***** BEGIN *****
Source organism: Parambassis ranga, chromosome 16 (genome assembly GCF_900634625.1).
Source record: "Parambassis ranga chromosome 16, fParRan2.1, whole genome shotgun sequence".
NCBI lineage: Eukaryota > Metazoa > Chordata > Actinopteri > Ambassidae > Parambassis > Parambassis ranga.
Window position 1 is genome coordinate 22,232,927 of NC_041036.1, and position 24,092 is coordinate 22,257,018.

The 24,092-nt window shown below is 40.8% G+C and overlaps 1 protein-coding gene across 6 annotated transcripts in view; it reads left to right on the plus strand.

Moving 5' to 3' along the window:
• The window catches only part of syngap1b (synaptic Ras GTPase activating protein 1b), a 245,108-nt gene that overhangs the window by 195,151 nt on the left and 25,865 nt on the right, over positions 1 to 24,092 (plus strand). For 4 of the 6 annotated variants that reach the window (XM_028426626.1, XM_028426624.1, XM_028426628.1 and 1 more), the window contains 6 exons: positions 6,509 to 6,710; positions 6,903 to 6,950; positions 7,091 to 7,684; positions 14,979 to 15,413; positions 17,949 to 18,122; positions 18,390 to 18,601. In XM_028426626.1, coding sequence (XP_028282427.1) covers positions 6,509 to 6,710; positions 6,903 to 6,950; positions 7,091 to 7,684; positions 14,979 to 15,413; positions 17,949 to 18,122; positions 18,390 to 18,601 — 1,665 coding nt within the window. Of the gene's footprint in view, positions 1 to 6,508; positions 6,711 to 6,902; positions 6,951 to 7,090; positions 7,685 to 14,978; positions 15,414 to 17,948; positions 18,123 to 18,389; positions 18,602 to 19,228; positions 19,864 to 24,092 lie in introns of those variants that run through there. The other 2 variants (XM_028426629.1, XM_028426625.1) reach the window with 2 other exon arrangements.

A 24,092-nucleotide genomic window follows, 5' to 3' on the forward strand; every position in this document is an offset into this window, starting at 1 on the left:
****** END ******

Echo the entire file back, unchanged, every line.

Source organism: Parambassis ranga, chromosome 16 (genome assembly GCF_900634625.1).
Source record: "Parambassis ranga chromosome 16, fParRan2.1, whole genome shotgun sequence".
NCBI lineage: Eukaryota > Metazoa > Chordata > Actinopteri > Ambassidae > Parambassis > Parambassis ranga.
Window position 1 is genome coordinate 22,232,927 of NC_041036.1, and position 24,092 is coordinate 22,257,018.

The 24,092-nt window shown below is 40.8% G+C and overlaps 1 protein-coding gene across 6 annotated transcripts in view; it reads left to right on the plus strand.

Moving 5' to 3' along the window:
• The window catches only part of syngap1b (synaptic Ras GTPase activating protein 1b), a 245,108-nt gene that overhangs the window by 195,151 nt on the left and 25,865 nt on the right, over positions 1 to 24,092 (plus strand). For 4 of the 6 annotated variants that reach the window (XM_028426626.1, XM_028426624.1, XM_028426628.1 and 1 more), the window contains 6 exons: positions 6,509 to 6,710; positions 6,903 to 6,950; positions 7,091 to 7,684; positions 14,979 to 15,413; positions 17,949 to 18,122; positions 18,390 to 18,601. In XM_028426626.1, coding sequence (XP_028282427.1) covers positions 6,509 to 6,710; positions 6,903 to 6,950; positions 7,091 to 7,684; positions 14,979 to 15,413; positions 17,949 to 18,122; positions 18,390 to 18,601 — 1,665 coding nt within the window. Of the gene's footprint in view, positions 1 to 6,508; positions 6,711 to 6,902; positions 6,951 to 7,090; positions 7,685 to 14,978; positions 15,414 to 17,948; positions 18,123 to 18,389; positions 18,602 to 19,228; positions 19,864 to 24,092 lie in introns of those variants that run through there. The other 2 variants (XM_028426629.1, XM_028426625.1) reach the window with 2 other exon arrangements.

A 24,092-nucleotide genomic window follows, 5' to 3' on the forward strand; every position in this document is an offset into this window, starting at 1 on the left: